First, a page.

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luisWhile getting ready for work, on July 25, 2022, after returning home from a family vacation in the Dominican Republic, Luis Feijoo felt very dizzy and passed out in his home, splitting the bridge of his nose in the process. When he woke up, he had a severe headache, neck pain, and vomited.

When the ambulance arrived, Luis asked to be taken to The Valley Hospital.

Upon arrival to The Valley Hospital Emergency Department (ED) Luis’ initial symptoms – dizziness, headache, neck pain, and nausea – concerned ED staff as these symptoms commonly present when patients experience a hemorrhagic stroke, commonly known as a bleeding stroke. To get a better understanding of his underlying condition, Luis was taken for computed tomography (CT) imaging. The imaging revealed extensive bleeding in the space around his brain and an aneurysm.

It was concluded that Luis had suffered a hemorrhagic stroke due to a burst aneurysm in his brain.

Hemorrhagic strokes occur when a weakened vessel or aneurysm ruptures and bleeds into the surrounding brain. These “bleeding strokes” have a high mortality and morbidity rate. Most aneurysmal subarachnoid hemorrhages, or bleeding in the space between the brain and the tissue covering the brain from a burst aneurysm, occur between 40 and 60 years of age.

While still in the Emergency Department, a drain was placed by Jonathan Yun, MD, a Valley-affiliated neurosurgeon, to relieve the pressure inside his skull. He was then taken for a cerebral angiogram, a procedure that uses dye and x-rays to see how blood flows through the brain, to get detailed images of his aneurysm that would be used to plan for his surgery.

“I have very few memories of the immediate aftermath, but I recall that surgery had to be done to drain the blood around my brain and take care of the aneurysm,” said the 55-year-old. “I feared for my life and even asked my wife to record a video where I said my goodbyes to my family and close friends.”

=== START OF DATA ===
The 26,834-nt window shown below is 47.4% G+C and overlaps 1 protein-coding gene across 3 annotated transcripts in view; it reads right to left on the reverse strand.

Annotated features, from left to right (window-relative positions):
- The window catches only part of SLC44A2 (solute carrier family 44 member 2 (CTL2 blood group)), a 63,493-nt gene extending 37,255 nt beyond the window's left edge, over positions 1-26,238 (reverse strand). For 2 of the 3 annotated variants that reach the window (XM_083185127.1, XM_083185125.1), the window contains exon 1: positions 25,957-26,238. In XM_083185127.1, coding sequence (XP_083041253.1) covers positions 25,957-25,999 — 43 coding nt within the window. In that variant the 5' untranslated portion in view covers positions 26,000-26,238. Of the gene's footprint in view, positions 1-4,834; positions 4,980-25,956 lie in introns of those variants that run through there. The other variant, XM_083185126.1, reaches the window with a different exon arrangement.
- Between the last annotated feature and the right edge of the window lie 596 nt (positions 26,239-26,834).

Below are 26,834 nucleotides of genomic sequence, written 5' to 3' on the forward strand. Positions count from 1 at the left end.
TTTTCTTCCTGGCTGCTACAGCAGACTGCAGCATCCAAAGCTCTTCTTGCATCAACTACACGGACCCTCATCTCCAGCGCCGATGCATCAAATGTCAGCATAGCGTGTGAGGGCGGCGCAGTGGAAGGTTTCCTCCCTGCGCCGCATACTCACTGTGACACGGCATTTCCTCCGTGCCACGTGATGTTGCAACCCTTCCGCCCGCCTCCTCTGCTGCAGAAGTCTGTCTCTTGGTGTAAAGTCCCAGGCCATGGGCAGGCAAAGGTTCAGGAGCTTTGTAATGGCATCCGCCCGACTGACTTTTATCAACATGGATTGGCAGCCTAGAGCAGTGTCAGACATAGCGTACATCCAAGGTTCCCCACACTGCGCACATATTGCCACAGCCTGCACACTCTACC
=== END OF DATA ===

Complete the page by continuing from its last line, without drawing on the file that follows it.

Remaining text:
The next morning, Luis underwent complex surgery where surgeons worked together to make an incision in his skull and place a clip at the base of his aneurysm to prevent it from future bleeding. Breehan Chancellor, MD, a Valley-affiliated neurosurgeon, performed a cerebral angiogram during the surgery to evaluate the blood flow while the clip was in place. During his hospital stay, Luis returned to the operating room three times to treat cerebral artery vasospasm, which is when a brain blood vessel narrows, reducing flow.

The Fair Lawn resident’s neurologic condition was carefully monitored by highly trained neurologic intensive care unit (ICU) nurses as he continued to receive care from neurosurgeons, neurologists, intensivists, and cardiologists. Though he received aggressive treatment to prevent postprocedural complications, Luis experienced two additional strokes during his hospitalization.

Luis remained at Valley under intensive care until August 31, totaling a nearly two-month stay at The Valley Hospital, when he was transferred to a rehabilitation center, where he spent an additional month.

Although some cognitive deficiencies remain for Luis, after his experience with three strokes, he is physically doing much better.

“I am so fortunate to have asked the ambulance to take me to Valley. I strongly believe I would not be around otherwise,” he said. “The Valley staff is caring, knowledgeable, and empathetic. Valley’s nurses and doctors saved my life, without a doubt.”

For more information about stroke care at Valley, please visit

Warning Signs of Stroke

For warning signs of stroke, remember the B.E. F.A.S.T method, and act quickly.

  • Balance: Loss of balance, headache, or dizziness
  • Eyes: Blurred vision
  • Face: One side of the face is drooping
  • Arms: Arm or leg weakness
  • Speech: Speech difficulty
  • Time: Time to call 911 immediately